The Center for Disease Control and Prevention has said it has discovered in a study that Pfizer’s Covid vaccine is 93% effective at protecting against hospitalization in 12- to 18-year-olds.
About 464 Covid patients ages 12 to 18 spread across 19 U.S. pediatric hospitals were monitored by the CDC from June through September when the delta variant was at its peak across the country.
Although 72% of them had at least one underlying condition that increased the potential for severe symptoms, it was found that 97% of those who ended up in the hospital weren’t vaccinated.
What this means
According to the study, six were vaccinated and 173 were unvaccinated amongst the patients, 43% required intensive care, and 16% of the critically ill children received life support and two deaths were recorded.
The findings are similar to the results of a study which was conducted in Israel, revealing that Pfizer’s Covid vaccine was almost 92% effective in preventing hospitalization among 12- to 15-year-old patients. However, the Israeli study did not feature enough cases to properly determine the vaccine’s full effectiveness against Covid hospitalizations.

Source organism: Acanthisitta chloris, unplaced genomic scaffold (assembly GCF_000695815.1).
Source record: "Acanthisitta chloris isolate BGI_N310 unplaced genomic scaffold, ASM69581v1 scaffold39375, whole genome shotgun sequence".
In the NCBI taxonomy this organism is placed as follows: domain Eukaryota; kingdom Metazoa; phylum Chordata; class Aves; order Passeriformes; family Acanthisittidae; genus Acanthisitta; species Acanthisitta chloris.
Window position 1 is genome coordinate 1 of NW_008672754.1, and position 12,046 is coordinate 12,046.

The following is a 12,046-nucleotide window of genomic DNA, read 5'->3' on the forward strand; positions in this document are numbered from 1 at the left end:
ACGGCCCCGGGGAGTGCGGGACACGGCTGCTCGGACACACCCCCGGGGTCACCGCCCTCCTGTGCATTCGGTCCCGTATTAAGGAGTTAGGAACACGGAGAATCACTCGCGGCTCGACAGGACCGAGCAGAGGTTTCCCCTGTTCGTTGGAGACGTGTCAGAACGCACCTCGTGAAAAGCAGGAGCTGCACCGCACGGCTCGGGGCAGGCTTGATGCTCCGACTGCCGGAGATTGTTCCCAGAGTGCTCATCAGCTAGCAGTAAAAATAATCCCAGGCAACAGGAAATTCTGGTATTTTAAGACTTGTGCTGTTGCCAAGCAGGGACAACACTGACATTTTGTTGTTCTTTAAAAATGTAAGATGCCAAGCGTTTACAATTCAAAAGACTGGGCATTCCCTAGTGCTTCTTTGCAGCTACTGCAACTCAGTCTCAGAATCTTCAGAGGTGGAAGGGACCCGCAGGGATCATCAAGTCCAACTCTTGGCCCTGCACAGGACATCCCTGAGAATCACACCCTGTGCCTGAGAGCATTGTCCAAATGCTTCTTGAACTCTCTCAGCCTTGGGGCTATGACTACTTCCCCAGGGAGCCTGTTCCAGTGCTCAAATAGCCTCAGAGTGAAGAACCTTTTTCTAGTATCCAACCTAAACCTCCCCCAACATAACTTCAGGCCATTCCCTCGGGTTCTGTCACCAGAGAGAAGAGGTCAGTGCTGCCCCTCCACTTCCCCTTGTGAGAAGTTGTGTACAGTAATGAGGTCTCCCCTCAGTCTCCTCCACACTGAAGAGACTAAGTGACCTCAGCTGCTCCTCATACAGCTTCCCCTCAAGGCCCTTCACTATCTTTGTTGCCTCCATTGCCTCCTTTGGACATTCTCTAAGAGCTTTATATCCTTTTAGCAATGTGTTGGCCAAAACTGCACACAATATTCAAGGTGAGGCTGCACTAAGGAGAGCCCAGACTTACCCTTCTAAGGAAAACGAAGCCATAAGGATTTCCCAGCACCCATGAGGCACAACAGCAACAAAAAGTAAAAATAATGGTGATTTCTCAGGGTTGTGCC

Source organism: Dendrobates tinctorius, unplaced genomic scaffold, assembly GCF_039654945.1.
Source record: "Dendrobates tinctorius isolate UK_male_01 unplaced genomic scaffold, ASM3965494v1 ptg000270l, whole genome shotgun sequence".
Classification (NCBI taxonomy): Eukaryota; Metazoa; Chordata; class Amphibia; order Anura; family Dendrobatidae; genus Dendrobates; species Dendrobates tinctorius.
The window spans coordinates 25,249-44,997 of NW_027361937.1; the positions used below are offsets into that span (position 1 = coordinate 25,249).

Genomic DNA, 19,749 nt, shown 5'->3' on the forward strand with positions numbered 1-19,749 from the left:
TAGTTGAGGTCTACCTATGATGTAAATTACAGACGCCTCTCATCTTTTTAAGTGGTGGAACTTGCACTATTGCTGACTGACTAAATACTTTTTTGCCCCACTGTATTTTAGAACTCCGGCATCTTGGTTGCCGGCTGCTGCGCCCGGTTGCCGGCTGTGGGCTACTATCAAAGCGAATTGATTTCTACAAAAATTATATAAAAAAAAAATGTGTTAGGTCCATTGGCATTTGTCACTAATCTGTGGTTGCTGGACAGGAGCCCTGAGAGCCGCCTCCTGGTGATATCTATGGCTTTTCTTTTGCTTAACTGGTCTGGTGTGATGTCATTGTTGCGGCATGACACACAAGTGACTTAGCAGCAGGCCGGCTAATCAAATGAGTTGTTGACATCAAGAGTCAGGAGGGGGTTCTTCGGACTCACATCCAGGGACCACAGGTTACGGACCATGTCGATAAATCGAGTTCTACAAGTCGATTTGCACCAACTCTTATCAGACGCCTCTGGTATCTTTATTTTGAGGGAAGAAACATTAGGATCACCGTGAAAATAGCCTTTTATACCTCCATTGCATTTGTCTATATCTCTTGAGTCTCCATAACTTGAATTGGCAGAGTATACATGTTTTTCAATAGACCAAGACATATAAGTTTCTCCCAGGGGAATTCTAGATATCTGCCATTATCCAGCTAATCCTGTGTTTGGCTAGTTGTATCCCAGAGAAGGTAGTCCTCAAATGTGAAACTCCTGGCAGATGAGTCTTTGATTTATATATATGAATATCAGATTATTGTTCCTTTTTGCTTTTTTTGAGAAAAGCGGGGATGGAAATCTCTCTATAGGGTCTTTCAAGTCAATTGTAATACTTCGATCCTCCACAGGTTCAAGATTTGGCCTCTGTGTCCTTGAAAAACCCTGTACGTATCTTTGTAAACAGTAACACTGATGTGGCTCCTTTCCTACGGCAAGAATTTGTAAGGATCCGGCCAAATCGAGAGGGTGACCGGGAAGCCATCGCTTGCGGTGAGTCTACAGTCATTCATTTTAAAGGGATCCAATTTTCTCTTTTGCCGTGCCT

The CDC said 61% of the study’s participants were from the South, since that is the region that experienced elevated levels of Covid transmission during the period in review. Researchers maintain that the high concentration of Southern patients also could have affected the findings.
“These data suggest that increasing vaccination coverage among this group could reduce the incidence of severe COVID-19 in the United States,” CDC researchers wrote in their Morbidity and Mortality Weekly Report.
The U.S. Food and Drug Administration approved Pfizer’s Covid vaccine for anyone over 16 on August 23, however, the vaccine was left on emergency use status only for children 12 to 15, pending further review.
The CDC reported as of Tuesday that in the United States, more than 104 million people in the U.S. have been fully vaccinated with Pfizer’s vaccines, as over 9 million have already received a Pfizer booster dose.
The Pfizer’s boosters for select at-risk groups had been authorized by the CDC last month, including people 65 years and above, all medically vulnerable, immunocompromised adults and those who are exposed to Covid due to their work.
For 12 to 18-year-olds, the U.S. health leaders have refrained from approving boosters stating their strong likelihood for surviving Covid and concerns over the risk of two vaccine-induced rare heart inflammation conditions, myocarditis and pericarditis.